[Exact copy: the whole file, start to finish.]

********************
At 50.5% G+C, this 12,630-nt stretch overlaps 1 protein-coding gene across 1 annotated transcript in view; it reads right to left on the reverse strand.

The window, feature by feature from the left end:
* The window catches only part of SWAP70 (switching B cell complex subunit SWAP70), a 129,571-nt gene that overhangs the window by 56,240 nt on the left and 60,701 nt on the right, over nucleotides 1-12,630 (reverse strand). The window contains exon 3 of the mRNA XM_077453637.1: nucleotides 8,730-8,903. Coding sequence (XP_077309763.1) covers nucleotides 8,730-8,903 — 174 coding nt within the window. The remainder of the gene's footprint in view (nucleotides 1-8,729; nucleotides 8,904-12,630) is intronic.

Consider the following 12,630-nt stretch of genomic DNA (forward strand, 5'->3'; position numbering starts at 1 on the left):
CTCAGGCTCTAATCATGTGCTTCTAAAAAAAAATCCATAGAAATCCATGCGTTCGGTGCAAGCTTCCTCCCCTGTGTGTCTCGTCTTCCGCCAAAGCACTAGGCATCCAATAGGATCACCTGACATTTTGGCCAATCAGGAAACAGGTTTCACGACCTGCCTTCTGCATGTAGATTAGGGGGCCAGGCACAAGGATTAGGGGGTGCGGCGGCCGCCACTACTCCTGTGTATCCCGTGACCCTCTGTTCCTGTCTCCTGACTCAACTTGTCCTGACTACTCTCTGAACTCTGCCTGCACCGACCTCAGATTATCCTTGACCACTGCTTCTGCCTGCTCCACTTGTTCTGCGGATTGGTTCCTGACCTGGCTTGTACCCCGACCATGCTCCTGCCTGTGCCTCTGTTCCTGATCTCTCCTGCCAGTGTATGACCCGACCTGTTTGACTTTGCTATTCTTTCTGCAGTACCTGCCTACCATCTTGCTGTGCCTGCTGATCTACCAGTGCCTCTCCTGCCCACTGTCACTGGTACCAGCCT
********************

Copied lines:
At 50.5% G+C, this 12,630-nt stretch overlaps 1 protein-coding gene across 1 annotated transcript in view; it reads right to left on the reverse strand.

The window, feature by feature from the left end:
* The window catches only part of SWAP70 (switching B cell complex subunit SWAP70), a 129,571-nt gene that overhangs the window by 56,240 nt on the left and 60,701 nt on the right, over nucleotides 1-12,630 (reverse strand). The window contains exon 3 of the mRNA XM_077453637.1: nucleotides 8,730-8,903. Coding sequence (XP_077309763.1) covers nucleotides 8,730-8,903 — 174 coding nt within the window. The remainder of the gene's footprint in view (nucleotides 1-8,729; nucleotides 8,904-12,630) is intronic.

Consider the following 12,630-nt stretch of genomic DNA (forward strand, 5'->3'; position numbering starts at 1 on the left):
CTCAGGCTCTAATCATGTGCTTCTAAAAAAAAATCCATAGAAATCCATGCGTTCGGTGCAAGCTTCCTCCCCTGTGTGTCTCGTCTTCCGCCAAAGCACTAGGCATCCAATAGGATCACCTGACATTTTGGCCAATCAGGAAACAGGTTTCACGACCTGCCTTCTGCATGTAGATTAGGGGGCCAGGCACAAGGATTAGGGGGTGCGGCGGCCGCCACTACTCCTGTGTATCCCGTGACCCTCTGTTCCTGTCTCCTGACTCAACTTGTCCTGACTACTCTCTGAACTCTGCCTGCACCGACCTCAGATTATCCTTGACCACTGCTTCTGCCTGCTCCACTTGTTCTGCGGATTGGTTCCTGACCTGGCTTGTACCCCGACCATGCTCCTGCCTGTGCCTCTGTTCCTGATCTCTCCTGCCAGTGTATGACCCGACCTGTTTGACTTTGCTATTCTTTCTGCAGTACCTGCCTACCATCTTGCTGTGCCTGCTGATCTACCAGTGCCTCTCCTGCCCACTGTCACTGGTACCAGCCT